My disastrous foray into veganism made me hope that I really could just eat the equivalent of one fewer burger a week and still meaningfully reduce my greenhouse gas emissions. I decided to track my diet for two weeks on Pamula’s calculator to see how it might change my eating habits. The calculator is hosted on the website of Omni Calculator, a Polish startup specializing in custom-built calculators that provide data to help solve a wide variety of real-life problems (of the 1,009 calculators available on the website, only 17 have to do with the environment).
Trying out the meat calculator is simple. Users enter the number of three-ounce servings each of poultry, beef, pork, lamb, and fish they ate over a week and get back a few standard results—such as the amount of greenhouse gas emissions their meat produced and what the environmental damage would be of eating that way all month. Unlike with other carbon footprint calculators, however, users also get real-world equivalencies for those results to help them wrap their heads around the impact of their meat consumption. At least, that’s what using the calculator did for me.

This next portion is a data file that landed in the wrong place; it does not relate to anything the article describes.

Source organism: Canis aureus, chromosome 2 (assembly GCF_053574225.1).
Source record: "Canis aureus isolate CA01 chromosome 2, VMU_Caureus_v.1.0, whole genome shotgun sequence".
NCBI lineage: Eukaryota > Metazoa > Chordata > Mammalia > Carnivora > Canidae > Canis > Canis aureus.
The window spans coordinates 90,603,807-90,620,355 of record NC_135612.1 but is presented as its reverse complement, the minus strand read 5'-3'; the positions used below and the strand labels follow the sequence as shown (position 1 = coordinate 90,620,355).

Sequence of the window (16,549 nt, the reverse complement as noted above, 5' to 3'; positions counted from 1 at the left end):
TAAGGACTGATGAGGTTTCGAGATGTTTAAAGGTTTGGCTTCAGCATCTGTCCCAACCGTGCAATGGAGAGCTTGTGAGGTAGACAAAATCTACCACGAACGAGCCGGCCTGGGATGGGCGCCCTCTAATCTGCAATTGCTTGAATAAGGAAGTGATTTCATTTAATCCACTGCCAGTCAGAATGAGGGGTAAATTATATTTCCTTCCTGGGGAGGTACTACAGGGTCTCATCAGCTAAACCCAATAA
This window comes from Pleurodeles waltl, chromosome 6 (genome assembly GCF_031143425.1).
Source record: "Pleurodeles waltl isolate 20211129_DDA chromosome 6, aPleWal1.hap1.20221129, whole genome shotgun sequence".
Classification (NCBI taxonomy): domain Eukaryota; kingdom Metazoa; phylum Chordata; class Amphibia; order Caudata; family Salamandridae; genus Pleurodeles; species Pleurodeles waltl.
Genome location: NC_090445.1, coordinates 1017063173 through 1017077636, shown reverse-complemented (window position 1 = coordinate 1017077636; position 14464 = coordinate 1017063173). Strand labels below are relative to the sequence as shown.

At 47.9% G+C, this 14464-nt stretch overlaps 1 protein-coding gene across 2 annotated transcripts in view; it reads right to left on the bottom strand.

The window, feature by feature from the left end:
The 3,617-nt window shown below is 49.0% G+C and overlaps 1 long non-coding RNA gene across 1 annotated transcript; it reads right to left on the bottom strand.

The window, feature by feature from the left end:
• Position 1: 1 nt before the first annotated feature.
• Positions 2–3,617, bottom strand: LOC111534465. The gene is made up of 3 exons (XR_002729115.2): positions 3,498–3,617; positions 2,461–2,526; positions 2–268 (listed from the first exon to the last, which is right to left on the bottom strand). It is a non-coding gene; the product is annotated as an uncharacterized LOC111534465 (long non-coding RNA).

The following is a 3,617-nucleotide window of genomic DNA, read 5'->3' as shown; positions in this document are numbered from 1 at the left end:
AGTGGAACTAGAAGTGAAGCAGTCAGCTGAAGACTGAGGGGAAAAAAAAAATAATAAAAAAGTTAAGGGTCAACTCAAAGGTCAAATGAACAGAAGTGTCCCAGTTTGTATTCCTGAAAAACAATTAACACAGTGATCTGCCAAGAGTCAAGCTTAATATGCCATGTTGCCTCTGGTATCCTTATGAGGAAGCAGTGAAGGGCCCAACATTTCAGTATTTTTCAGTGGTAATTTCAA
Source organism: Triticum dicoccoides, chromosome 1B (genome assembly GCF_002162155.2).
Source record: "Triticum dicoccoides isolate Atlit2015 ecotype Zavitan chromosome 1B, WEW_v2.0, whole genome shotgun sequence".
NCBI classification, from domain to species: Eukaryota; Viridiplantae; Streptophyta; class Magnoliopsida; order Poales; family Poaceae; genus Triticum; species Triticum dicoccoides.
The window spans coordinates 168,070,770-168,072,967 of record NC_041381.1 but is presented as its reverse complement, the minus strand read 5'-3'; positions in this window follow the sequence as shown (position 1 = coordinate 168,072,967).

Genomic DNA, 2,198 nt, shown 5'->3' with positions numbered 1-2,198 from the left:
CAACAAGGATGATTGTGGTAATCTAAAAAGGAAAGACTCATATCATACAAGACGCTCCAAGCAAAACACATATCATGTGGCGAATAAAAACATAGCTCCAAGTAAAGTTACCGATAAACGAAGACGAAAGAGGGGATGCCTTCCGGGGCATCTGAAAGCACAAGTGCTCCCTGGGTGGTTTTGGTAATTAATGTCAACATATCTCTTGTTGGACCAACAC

The first week of my experiment, I ate my standard diet. As soon as I began tracking my food intake, I realized that each of my servings of meat was double what I thought it was. For example, during week one, I ate a beef and broccoli stir-fry for three nights that I had batch-cooked on Monday. What I thought would amount to less than three servings of beef for the entire week actually amounted to five servings. Had I eaten that way all month (I also had two servings of chicken and one serving of fish, for a total of eight servings, or 24 ounces, of meat that week), my meat consumption would have produced 380.7 pounds of greenhouse gas emissions. According to Pamula’s calculator, that was equivalent to the emissions produced from charging 22,106 smartphones, consuming 19.4 gallons of gas, and driving an average car 428.3 miles. In other words, driving from my apartment in Oakland, California, to Los Angeles would release fewer emissions into the atmosphere than eating six pounds of meat.